Where does ICANN come in?

This is where ICANN comes in . . . ICANN is responsible for managing and coordinating the DNS to ensure universal resolvability.

ICANN is the global, non-profit, private-sector coordinating body acting in the public interest. ICANN ensures that the DNS continues to function effectively – by overseeing the distribution of unique numeric IP addresses and domain names. Among its other responsibilities, ICANN oversees the processes and systems that ensure that each domain name maps to the correct IP address.

What goes on behind the scenes?

Behind the scenes, the story becomes a little more complicated.

In an Internet address – such as icann.org – the .org part is known as a Top Level Domain, or TLD. So-called "TLD registry" organizations house online databases that contain information about the domain names in that TLD. The .org registry database, for example, contains the Internet whereabouts – or IP address – of icann.org. So in trying to find the Internet address of icann.org your computer must first find the .org registry database. How is this done?

At the heart of the DNS are 13 special computers, called root servers. They are coordinated by ICANN and are distributed around the world. All 13 contain the same vital information – this is to spread the workload and back each other up.

Why are these root servers so important? The root servers contain the IP addresses of all the TLD registries – both the global registries such as .com, .org, etc. and the 244 country-specific registries such as .fr (France), .cn (China), etc. This is critical information. If the information is not 100% correct or if it is ambiguous, it might not be possible to locate a key registry on the Internet. In DNS parlance, the information must be unique and authentic. Let us look at how this information is used.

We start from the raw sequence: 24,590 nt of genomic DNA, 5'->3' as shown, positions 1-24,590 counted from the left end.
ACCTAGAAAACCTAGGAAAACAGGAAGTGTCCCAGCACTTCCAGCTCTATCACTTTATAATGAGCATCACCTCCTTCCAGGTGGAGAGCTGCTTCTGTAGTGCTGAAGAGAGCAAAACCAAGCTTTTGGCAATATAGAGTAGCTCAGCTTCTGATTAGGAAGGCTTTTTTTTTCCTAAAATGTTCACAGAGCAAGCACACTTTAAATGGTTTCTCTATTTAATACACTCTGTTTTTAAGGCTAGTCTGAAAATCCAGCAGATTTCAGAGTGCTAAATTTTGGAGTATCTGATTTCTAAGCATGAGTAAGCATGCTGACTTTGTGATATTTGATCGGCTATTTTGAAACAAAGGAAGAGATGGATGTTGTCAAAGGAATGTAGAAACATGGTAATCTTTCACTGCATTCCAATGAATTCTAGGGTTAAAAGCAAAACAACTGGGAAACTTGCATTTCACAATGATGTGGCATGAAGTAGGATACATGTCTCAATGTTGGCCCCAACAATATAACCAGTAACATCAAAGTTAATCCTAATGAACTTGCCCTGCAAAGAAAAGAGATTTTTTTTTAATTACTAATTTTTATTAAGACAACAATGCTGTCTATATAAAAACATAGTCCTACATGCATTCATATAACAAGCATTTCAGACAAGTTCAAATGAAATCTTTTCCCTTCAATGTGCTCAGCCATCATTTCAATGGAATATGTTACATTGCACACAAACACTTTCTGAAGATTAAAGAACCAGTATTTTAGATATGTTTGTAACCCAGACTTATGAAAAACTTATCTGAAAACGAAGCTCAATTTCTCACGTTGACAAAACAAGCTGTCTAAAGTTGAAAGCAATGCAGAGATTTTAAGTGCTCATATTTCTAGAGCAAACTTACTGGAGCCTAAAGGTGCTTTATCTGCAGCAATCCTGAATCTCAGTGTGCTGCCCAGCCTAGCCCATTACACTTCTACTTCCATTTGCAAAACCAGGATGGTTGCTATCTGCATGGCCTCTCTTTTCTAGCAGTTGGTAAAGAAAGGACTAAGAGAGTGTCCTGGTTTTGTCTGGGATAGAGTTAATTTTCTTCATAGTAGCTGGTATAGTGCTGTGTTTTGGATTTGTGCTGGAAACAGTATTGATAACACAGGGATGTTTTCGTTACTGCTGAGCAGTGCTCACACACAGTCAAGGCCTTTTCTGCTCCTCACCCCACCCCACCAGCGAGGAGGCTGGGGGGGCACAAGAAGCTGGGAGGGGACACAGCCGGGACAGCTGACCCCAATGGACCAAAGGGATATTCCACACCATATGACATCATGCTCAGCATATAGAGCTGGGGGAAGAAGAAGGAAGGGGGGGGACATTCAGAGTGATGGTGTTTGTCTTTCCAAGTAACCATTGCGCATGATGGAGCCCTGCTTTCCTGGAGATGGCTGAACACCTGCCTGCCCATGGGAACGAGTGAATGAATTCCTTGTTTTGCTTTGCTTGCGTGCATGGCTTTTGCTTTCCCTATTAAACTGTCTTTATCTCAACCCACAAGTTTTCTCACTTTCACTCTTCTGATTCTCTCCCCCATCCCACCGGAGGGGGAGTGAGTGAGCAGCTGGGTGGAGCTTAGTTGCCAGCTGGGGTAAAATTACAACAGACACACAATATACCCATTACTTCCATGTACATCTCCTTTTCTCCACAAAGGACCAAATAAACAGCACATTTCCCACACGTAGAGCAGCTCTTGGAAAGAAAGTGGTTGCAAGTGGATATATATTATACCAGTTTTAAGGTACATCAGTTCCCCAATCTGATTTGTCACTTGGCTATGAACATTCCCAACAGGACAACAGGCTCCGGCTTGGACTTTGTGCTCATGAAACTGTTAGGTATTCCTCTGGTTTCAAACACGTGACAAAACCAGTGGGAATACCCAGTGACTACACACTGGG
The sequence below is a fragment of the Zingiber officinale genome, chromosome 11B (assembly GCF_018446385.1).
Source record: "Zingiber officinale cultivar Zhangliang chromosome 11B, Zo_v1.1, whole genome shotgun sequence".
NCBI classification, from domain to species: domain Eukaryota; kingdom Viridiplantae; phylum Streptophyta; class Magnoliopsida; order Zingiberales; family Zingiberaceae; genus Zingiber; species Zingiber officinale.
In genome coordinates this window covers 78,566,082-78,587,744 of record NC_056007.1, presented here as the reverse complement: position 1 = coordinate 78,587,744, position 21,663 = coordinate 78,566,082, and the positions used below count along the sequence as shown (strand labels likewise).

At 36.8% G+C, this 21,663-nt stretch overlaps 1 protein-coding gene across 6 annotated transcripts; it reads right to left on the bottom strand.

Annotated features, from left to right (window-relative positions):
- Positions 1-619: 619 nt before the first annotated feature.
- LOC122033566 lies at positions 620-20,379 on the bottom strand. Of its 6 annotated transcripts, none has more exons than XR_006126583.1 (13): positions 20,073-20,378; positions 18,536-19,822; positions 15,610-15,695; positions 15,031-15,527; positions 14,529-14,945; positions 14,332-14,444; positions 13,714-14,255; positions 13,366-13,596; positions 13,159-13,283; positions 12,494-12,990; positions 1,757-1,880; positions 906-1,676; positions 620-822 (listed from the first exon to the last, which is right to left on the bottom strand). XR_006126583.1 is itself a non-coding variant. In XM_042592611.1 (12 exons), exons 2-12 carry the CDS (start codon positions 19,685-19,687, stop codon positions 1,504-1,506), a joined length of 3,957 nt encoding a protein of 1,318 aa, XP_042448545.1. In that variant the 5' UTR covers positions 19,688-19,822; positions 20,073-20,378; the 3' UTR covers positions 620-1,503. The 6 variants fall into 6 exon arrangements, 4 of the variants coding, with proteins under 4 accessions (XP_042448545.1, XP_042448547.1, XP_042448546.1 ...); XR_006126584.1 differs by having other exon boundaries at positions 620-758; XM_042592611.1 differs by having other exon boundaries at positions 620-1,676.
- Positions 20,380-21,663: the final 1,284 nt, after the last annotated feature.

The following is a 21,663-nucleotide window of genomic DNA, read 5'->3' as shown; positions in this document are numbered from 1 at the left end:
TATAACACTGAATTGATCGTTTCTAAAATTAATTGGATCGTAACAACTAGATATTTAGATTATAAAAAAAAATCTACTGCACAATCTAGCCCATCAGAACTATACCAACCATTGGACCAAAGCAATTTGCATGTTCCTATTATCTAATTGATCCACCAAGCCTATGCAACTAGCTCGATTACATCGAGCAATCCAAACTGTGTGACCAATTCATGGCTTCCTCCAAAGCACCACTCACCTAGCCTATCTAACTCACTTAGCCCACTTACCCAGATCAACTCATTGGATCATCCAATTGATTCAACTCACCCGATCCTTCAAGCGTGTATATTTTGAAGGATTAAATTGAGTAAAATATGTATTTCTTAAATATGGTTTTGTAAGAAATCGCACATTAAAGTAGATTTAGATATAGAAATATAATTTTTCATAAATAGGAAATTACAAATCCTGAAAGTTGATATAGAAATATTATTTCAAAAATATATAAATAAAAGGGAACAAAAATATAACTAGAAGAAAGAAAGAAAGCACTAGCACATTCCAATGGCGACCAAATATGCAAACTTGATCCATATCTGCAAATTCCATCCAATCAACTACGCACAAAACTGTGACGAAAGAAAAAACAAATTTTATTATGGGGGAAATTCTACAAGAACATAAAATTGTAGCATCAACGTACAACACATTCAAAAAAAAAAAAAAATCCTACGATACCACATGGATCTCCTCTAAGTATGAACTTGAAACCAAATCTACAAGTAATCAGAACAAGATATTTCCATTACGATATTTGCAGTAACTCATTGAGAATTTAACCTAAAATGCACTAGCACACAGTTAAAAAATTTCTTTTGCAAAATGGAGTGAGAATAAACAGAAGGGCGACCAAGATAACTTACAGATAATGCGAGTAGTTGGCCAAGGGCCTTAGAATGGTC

Scattered across the Internet are thousands of computers – called "Domain Name Resolvers" or just plain "resolvers" - that routinely cache the information they receive from queries to the root servers. These resolvers are located strategically with Internet Service Providers (ISPs) or institutional networks. They are used to respond to a user's request to resolve a domain name – that is, to find the corresponding IP address.

So what happens to a user's request to reach our familiar friend at icann.org? The request is forwarded to a local resolver. The resolver splits the request into its component parts. It knows where to find the .org registry – remember, it had copied that information from a root server beforehand – so it forwards the request over to the .org registry to find the IP address of icann.org. This answer is forwarded back to the user's computer. And we're done. It's that simple! The domain name icann.org has been "resolved"!